NIH receives 867 samples from K-P in 10 months

After testing, around 48 of these were found positive for polio.

Umer Farooq December 14, 2014


At least 867 cases of acute flaccid paralysis (AFP) were reported from Khyber-Pakhtunkhwa between January and October, stool samples of which were sent to the National Institute of Health in Islamabad. This was stated in a Vaccine Preventable Disease (VPD) surveillance report, a copy of which is available with The Express Tribune.

AFP is a clinical syndrome which has several infectious and non-infectious causes, including polio, Guillain-Barre syndrome and transverse myelitis. It is often viewed as a standard to detect cases of poliomyelitis. However, clinically detecting AFP is not the final diagnostic criteria for polio and laboratory testing follows the detection of AFP in an individual.

According to the report, the cases were processed by the NIH. According to media reports, 48 samples were confirmed to contain the poliovirus by early November. By the time November started, Pakistan had 231 cases.

Regional snapshot

The report suggests AFP cases were from 24 districts across the province. Nearly 370 samples were from Peshawar, 92 from Mardan, 79 cases from Abbottabad, 47 from DI Khan, 39 from Kohat and 37 from Charsadda and 26 each from Buner and Nowshera.

The report also revealed 19 AFP cases were reported from Swat and Lower Dir, 17 from Mansehra, 14 from Haripur and 13 each from Tank and Swabi. Nine samples of AFP came from Karak, eight each from Malakand, Chitral and Shangla, seven from Bannu, six from Lakki Marwat, five from Hangu, two from Battagram and Upper Dir. Only one AFP case was reported from Kohistan district.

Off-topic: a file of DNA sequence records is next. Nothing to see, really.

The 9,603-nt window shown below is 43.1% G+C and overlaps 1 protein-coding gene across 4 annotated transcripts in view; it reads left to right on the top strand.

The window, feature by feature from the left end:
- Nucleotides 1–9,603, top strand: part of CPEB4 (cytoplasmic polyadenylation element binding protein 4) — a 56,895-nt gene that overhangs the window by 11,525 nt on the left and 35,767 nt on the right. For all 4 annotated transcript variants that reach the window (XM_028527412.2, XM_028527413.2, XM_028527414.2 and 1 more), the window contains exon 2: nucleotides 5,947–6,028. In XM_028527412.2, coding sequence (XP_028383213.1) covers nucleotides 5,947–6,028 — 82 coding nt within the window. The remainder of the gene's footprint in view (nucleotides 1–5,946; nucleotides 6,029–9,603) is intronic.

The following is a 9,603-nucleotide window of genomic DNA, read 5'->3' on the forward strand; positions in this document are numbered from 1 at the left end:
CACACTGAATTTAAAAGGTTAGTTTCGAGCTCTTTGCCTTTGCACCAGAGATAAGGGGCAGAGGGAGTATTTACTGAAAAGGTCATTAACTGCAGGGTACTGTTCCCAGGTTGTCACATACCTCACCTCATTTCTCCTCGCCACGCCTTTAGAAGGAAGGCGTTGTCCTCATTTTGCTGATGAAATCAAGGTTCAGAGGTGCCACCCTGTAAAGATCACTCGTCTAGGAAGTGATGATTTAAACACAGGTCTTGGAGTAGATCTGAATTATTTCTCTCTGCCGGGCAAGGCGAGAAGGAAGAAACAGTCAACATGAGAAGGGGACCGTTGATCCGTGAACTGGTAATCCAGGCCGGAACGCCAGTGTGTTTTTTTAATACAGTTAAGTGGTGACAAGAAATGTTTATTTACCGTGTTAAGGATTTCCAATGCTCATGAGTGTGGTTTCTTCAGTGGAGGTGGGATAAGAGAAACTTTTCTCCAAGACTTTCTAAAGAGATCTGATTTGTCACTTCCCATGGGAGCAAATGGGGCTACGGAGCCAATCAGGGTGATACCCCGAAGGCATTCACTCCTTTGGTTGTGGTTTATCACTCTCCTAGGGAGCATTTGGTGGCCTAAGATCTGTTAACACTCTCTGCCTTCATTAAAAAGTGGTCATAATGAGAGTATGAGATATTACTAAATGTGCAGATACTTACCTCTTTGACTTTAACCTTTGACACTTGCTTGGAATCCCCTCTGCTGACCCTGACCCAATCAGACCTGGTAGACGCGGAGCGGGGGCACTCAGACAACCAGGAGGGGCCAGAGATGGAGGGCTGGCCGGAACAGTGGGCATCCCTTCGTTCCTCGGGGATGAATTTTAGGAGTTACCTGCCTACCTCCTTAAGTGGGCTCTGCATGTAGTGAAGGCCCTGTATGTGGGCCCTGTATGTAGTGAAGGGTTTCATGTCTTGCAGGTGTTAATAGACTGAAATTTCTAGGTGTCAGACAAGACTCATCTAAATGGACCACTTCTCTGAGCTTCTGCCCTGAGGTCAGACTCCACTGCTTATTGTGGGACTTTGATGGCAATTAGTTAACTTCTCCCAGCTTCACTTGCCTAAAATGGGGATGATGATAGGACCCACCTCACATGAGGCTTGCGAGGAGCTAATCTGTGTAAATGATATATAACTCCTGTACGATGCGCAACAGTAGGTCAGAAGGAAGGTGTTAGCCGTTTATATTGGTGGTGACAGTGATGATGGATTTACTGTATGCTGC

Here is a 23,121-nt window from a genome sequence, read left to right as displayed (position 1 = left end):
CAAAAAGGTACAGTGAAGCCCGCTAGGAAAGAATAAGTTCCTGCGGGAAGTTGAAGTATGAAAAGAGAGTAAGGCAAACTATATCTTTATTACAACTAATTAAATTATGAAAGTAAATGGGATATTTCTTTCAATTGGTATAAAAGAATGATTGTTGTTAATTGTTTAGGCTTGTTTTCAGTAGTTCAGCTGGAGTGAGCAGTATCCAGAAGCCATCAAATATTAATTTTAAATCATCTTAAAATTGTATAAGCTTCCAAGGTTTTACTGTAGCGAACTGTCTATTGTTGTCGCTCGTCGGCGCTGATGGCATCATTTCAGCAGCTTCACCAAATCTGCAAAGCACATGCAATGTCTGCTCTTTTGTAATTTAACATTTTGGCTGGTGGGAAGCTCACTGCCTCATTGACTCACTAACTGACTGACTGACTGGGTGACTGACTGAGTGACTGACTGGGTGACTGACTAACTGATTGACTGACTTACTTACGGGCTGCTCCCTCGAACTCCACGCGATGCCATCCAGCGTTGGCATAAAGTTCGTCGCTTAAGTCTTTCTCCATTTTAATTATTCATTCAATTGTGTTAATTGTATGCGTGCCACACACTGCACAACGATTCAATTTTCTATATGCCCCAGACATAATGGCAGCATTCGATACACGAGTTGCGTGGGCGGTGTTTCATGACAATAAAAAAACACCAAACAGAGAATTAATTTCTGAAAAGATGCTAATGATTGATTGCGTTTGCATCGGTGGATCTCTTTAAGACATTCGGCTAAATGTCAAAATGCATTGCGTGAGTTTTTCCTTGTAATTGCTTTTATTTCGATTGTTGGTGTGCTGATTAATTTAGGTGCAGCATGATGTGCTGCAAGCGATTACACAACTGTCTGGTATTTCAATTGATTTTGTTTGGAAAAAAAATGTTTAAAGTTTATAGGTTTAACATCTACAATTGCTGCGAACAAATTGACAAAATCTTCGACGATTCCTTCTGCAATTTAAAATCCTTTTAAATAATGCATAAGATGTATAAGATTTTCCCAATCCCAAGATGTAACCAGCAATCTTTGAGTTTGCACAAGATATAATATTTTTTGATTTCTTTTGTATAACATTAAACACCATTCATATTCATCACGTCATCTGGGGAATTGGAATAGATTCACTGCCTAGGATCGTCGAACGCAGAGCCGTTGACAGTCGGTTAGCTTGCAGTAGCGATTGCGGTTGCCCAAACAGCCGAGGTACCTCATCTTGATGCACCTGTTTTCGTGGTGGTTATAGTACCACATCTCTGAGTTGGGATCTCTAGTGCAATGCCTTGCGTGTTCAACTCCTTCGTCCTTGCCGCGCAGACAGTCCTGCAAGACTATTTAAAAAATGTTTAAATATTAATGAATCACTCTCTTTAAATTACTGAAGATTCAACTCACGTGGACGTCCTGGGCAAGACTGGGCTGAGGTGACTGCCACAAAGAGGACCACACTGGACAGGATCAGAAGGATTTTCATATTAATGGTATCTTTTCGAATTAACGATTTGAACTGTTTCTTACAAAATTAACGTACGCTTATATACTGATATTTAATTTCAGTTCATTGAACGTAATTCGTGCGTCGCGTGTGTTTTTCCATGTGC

Cause and effect

According to health experts, surveillance teams collect stool samples of children who are suspected to be affected by poliovirus. Once sample collectors hear of any suspected patients across the country, they collect stool samples and send them to the NIH for verification. NIH has also received cases reported in Afghanistan for confirmation.

“This does not mean all cases sent for verification are polio cases,” said the health expert. “Some of them could have been caused due to Neuritis, a medical condition characterised by inflammation of a nerve or a part of the nervous system.”

The expert also voiced concern over the large number of cases reported from Peshawar.

“Over time, people from different areas have migrated to the provincial capital,” he told The Express Tribune. “Even if the child belongs to another part of the province or the tribal areas, once a case is reported in Peshawar, it becomes a part of its statistics.”

With seven more polio cases reported from K-P and the Federally Administered Tribal Areas (Fata) on Saturday, this year’s total has reached 283, leaving Pakistan only 17 cases shy of 300.

Four of the children who were affected by the crippling disease belong to the tribal areas while the other three are from K-P. Two of them belong to Peshawar while the third is from Swat. The latter case is the second from a district which remained polio-free for five years.

Published in The Express Tribune, December 15th, 2014.


Replying to X

Comments are moderated and generally will be posted if they are on-topic and not abusive.

For more information, please see our Comments FAQ